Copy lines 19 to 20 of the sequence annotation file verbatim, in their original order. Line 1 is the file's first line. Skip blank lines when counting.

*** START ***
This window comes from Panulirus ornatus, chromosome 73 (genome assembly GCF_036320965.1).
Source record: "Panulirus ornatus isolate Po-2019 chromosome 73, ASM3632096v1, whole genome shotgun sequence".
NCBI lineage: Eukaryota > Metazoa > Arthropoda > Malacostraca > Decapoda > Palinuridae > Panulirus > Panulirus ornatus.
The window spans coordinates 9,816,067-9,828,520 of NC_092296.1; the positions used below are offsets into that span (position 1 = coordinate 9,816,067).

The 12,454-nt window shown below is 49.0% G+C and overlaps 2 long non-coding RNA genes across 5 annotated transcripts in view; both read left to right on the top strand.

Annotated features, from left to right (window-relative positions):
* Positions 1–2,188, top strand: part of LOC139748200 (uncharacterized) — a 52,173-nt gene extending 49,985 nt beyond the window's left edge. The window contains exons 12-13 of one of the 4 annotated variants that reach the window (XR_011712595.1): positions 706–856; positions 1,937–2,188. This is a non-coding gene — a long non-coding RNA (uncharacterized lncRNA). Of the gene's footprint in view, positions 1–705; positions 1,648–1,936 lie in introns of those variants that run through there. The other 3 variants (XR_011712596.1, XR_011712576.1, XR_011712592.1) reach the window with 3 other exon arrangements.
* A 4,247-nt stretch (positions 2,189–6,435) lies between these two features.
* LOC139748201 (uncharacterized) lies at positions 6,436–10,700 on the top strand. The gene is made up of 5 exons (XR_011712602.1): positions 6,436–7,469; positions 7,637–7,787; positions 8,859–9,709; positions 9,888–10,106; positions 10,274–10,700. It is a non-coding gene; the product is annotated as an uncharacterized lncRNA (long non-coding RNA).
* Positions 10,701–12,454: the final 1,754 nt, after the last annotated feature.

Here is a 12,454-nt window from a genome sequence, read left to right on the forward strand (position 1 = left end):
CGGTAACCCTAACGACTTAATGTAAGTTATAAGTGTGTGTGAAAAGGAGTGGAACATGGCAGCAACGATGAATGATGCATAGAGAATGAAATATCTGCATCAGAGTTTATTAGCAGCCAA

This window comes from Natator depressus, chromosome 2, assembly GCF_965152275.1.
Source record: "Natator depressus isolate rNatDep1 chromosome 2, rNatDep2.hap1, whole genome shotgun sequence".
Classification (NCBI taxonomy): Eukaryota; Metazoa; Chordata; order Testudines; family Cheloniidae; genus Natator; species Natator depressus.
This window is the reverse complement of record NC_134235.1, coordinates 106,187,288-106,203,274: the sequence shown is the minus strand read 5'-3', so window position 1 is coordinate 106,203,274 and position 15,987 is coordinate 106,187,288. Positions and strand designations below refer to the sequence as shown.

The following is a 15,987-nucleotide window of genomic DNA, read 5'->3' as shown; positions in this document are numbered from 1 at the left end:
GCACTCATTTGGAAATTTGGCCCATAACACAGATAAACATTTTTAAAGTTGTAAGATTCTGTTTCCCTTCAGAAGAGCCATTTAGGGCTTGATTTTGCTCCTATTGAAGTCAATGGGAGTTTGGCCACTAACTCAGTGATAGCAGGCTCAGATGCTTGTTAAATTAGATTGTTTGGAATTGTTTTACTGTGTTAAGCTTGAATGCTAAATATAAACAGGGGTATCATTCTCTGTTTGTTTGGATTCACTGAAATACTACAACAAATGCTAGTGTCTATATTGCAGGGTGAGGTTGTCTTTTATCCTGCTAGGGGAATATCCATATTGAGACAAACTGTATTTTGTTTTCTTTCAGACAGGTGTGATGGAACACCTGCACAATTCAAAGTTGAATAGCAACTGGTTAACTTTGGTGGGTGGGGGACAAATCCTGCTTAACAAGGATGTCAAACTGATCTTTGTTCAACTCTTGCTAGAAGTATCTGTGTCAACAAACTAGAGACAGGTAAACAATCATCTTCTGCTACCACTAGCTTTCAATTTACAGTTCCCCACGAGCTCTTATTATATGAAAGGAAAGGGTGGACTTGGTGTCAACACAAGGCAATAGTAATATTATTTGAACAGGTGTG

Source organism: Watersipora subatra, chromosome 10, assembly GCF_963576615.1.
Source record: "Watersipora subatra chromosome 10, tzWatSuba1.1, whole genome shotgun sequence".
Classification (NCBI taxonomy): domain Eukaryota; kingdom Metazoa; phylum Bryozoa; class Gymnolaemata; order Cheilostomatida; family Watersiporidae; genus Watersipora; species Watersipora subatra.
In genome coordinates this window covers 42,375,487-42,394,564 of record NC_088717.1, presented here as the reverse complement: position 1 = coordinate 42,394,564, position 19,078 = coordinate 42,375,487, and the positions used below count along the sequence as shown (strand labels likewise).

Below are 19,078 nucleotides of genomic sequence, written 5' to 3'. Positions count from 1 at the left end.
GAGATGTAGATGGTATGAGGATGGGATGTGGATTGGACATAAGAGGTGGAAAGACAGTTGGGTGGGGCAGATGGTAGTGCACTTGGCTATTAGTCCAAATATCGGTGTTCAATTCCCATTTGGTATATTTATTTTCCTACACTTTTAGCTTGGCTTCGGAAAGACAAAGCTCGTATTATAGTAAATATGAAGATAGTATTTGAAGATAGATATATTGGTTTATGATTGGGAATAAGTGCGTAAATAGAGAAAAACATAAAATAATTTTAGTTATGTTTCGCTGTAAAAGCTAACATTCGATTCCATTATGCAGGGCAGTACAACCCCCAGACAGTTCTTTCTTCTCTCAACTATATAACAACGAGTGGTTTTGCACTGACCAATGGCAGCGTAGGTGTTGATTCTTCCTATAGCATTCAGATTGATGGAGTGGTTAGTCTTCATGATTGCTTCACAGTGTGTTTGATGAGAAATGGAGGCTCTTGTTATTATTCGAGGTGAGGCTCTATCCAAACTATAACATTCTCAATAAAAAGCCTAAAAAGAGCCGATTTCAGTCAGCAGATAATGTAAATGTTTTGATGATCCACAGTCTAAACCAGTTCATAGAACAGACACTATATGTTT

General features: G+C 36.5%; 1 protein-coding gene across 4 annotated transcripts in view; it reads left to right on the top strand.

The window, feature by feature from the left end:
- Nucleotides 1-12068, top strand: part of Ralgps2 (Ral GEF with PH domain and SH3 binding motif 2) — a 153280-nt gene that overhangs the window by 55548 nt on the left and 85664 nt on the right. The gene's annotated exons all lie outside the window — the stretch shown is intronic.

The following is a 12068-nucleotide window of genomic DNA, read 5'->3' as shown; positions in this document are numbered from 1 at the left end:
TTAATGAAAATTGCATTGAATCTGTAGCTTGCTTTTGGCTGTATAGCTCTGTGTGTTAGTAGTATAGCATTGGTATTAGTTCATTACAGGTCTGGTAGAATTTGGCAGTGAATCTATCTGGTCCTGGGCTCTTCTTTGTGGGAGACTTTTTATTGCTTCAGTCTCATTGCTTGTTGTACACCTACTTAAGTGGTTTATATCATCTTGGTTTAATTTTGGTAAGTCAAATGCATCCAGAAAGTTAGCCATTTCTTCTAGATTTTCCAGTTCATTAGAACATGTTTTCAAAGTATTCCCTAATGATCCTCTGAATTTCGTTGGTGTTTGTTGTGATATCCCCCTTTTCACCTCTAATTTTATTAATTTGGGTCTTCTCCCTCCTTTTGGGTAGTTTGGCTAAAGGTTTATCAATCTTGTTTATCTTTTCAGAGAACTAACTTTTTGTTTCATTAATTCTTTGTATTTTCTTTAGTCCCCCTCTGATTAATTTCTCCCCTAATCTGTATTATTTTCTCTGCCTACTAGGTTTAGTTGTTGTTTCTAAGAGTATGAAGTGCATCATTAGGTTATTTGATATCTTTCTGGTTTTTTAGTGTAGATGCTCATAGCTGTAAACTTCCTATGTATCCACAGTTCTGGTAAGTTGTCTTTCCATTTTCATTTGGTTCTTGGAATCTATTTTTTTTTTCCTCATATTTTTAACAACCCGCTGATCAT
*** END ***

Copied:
Source organism: Watersipora subatra, chromosome 10, assembly GCF_963576615.1.
Source record: "Watersipora subatra chromosome 10, tzWatSuba1.1, whole genome shotgun sequence".